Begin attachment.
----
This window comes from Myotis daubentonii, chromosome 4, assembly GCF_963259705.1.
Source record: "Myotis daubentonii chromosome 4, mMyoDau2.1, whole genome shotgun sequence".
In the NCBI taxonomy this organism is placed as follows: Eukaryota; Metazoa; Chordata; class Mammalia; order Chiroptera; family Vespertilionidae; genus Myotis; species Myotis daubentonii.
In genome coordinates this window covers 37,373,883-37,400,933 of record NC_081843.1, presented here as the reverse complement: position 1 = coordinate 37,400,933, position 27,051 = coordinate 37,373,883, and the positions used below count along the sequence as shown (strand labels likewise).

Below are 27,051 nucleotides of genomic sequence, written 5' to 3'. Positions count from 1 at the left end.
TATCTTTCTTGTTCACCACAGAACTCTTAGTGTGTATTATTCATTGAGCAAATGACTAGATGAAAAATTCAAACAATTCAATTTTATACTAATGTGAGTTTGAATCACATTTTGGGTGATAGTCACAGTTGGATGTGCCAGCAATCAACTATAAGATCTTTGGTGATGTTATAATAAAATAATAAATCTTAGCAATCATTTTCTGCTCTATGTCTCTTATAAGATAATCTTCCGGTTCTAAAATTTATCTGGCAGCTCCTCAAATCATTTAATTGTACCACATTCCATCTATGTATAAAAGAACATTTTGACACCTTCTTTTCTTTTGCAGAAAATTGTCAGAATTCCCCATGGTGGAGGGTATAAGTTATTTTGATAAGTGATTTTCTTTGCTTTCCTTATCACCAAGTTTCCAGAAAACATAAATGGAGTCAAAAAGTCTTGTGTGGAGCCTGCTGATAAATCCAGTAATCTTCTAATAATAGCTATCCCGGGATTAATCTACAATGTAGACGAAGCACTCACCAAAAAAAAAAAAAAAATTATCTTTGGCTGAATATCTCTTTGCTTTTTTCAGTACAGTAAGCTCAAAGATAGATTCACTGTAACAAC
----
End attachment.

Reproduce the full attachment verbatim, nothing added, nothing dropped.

This window comes from Myotis daubentonii, chromosome 4, assembly GCF_963259705.1.
Source record: "Myotis daubentonii chromosome 4, mMyoDau2.1, whole genome shotgun sequence".
In the NCBI taxonomy this organism is placed as follows: Eukaryota; Metazoa; Chordata; class Mammalia; order Chiroptera; family Vespertilionidae; genus Myotis; species Myotis daubentonii.
In genome coordinates this window covers 37,373,883-37,400,933 of record NC_081843.1, presented here as the reverse complement: position 1 = coordinate 37,400,933, position 27,051 = coordinate 37,373,883, and the positions used below count along the sequence as shown (strand labels likewise).

Below are 27,051 nucleotides of genomic sequence, written 5' to 3'. Positions count from 1 at the left end.
TATCTTTCTTGTTCACCACAGAACTCTTAGTGTGTATTATTCATTGAGCAAATGACTAGATGAAAAATTCAAACAATTCAATTTTATACTAATGTGAGTTTGAATCACATTTTGGGTGATAGTCACAGTTGGATGTGCCAGCAATCAACTATAAGATCTTTGGTGATGTTATAATAAAATAATAAATCTTAGCAATCATTTTCTGCTCTATGTCTCTTATAAGATAATCTTCCGGTTCTAAAATTTATCTGGCAGCTCCTCAAATCATTTAATTGTACCACATTCCATCTATGTATAAAAGAACATTTTGACACCTTCTTTTCTTTTGCAGAAAATTGTCAGAATTCCCCATGGTGGAGGGTATAAGTTATTTTGATAAGTGATTTTCTTTGCTTTCCTTATCACCAAGTTTCCAGAAAACATAAATGGAGTCAAAAAGTCTTGTGTGGAGCCTGCTGATAAATCCAGTAATCTTCTAATAATAGCTATCCCGGGATTAATCTACAATGTAGACGAAGCACTCACCAAAAAAAAAAAAAAAATTATCTTTGGCTGAATATCTCTTTGCTTTTTTCAGTACAGTAAGCTCAAAGATAGATTCACTGTAACAAC